Renaissance Faire garb element - ladies' skirt
Added Apr 28, 2010
Chapel Hill, Nor...
Every spring, there is a huge Renaissance Faire in the very next town over from me, and every year more and more people go and have a lovely time in the imaginary village. Plus they sell roasted turkey legs! So this year I determined to go.
Faires are set in different times and places, and the authentic clothing of that setting would be the most appropriate thing to wear. This particular faire is set in the late 1600s in England, so when researching clothing I stuck to that period. I chose to make peasant clothing because I only had about 2 weeks to make everything. I did all of my research online, although there are several very good books on the subject in print.
the overall project consists of the following elements:
male shirt thing
Needless to say the past few weeks have been a sew-fest, as the Faire is this coming weekend.
To our modern eyes, these are not the most becoming clothes in the world – they are not particularly fitted or body-conscious – an element of many folk patterns! The typical skirt of the time period for a peasant would have been as full as she could afford, gathered onto a waistband, without pockets. It would not have been floor length, but rather hit about mid calf. It would have been completely hand-sewn.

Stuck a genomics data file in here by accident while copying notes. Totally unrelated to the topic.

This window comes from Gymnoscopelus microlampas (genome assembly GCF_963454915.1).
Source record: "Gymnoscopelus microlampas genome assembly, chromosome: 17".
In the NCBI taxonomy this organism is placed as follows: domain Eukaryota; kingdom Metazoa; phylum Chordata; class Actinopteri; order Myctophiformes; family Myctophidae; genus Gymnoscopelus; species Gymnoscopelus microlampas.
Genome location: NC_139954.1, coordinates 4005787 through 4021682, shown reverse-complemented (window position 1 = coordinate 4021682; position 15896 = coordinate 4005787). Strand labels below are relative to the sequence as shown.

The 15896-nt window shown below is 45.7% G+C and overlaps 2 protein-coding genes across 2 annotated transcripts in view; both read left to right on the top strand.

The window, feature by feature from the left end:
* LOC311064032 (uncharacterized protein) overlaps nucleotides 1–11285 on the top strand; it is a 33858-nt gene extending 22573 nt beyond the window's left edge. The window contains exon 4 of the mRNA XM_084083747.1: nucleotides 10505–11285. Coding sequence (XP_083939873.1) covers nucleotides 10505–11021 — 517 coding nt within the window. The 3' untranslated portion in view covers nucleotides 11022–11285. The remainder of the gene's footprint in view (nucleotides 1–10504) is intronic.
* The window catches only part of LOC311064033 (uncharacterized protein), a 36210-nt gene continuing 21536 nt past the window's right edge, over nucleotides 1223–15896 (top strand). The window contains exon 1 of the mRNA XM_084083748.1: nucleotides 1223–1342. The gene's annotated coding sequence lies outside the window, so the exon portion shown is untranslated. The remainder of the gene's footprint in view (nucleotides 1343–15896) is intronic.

I did not make a full-on, museum quality reproduction garment, but one that would appear to a casual observer to be fairly authentic. I did add elastic to the waistband for comfort but I put it in the front where it would be covered completely by another part of the outfit (rather than in the back as is standard on most RTW.)
Fabric of the period would have been linen, wool, or linsey-woolsey, fairly coarse hand spun and dyed with vegetable dyes. I chose a cotton sheeting cloth in a color that might have been created using madder and indigo dye baths.
In the very late 1600s they discovered buttons, which they used copiously. The upper classes used metal buttons but the lower and middle classes used wooden buttons covered with fabric. I covered some manufactured plastic buttons with cloth to duplicate this look.